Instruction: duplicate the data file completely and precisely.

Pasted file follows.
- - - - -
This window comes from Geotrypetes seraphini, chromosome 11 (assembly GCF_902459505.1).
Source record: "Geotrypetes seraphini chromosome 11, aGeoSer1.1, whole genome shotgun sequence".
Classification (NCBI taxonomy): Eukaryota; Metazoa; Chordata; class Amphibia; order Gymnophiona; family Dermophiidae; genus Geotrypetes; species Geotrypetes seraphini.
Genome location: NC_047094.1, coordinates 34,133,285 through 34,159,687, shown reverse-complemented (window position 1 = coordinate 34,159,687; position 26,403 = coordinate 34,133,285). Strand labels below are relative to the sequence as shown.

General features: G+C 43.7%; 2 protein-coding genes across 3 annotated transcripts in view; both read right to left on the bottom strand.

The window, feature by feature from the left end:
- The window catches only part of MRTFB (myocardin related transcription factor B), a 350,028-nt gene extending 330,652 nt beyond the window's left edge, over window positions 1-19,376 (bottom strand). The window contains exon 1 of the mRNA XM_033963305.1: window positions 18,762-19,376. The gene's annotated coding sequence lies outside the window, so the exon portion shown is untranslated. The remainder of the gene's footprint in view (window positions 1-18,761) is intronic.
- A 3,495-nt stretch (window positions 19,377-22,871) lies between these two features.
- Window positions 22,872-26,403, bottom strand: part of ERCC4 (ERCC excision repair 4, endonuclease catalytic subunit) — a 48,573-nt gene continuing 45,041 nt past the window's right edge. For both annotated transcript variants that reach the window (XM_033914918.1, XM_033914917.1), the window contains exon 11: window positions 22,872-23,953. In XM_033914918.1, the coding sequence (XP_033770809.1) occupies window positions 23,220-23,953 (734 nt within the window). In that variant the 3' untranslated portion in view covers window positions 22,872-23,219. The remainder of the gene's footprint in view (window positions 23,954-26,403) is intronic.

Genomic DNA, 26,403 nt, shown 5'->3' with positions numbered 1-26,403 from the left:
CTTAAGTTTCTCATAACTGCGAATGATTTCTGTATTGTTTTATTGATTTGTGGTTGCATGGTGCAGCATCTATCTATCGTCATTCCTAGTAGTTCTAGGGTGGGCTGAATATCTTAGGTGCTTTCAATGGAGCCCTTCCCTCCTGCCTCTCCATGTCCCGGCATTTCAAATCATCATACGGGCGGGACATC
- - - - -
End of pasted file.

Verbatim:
This window comes from Geotrypetes seraphini, chromosome 11 (assembly GCF_902459505.1).
Source record: "Geotrypetes seraphini chromosome 11, aGeoSer1.1, whole genome shotgun sequence".
Classification (NCBI taxonomy): Eukaryota; Metazoa; Chordata; class Amphibia; order Gymnophiona; family Dermophiidae; genus Geotrypetes; species Geotrypetes seraphini.
Genome location: NC_047094.1, coordinates 34,133,285 through 34,159,687, shown reverse-complemented (window position 1 = coordinate 34,159,687; position 26,403 = coordinate 34,133,285). Strand labels below are relative to the sequence as shown.

General features: G+C 43.7%; 2 protein-coding genes across 3 annotated transcripts in view; both read right to left on the bottom strand.

The window, feature by feature from the left end:
- The window catches only part of MRTFB (myocardin related transcription factor B), a 350,028-nt gene extending 330,652 nt beyond the window's left edge, over window positions 1-19,376 (bottom strand). The window contains exon 1 of the mRNA XM_033963305.1: window positions 18,762-19,376. The gene's annotated coding sequence lies outside the window, so the exon portion shown is untranslated. The remainder of the gene's footprint in view (window positions 1-18,761) is intronic.
- A 3,495-nt stretch (window positions 19,377-22,871) lies between these two features.
- Window positions 22,872-26,403, bottom strand: part of ERCC4 (ERCC excision repair 4, endonuclease catalytic subunit) — a 48,573-nt gene continuing 45,041 nt past the window's right edge. For both annotated transcript variants that reach the window (XM_033914918.1, XM_033914917.1), the window contains exon 11: window positions 22,872-23,953. In XM_033914918.1, the coding sequence (XP_033770809.1) occupies window positions 23,220-23,953 (734 nt within the window). In that variant the 3' untranslated portion in view covers window positions 22,872-23,219. The remainder of the gene's footprint in view (window positions 23,954-26,403) is intronic.

Genomic DNA, 26,403 nt, shown 5'->3' with positions numbered 1-26,403 from the left:
CTTAAGTTTCTCATAACTGCGAATGATTTCTGTATTGTTTTATTGATTTGTGGTTGCATGGTGCAGCATCTATCTATCGTCATTCCTAGTAGTTCTAGGGTGGGCTGAATATCTTAGGTGCTTTCAATGGAGCCCTTCCCTCCTGCCTCTCCATGTCCCGGCATTTCAAATCATCATACGGGCGGGACATC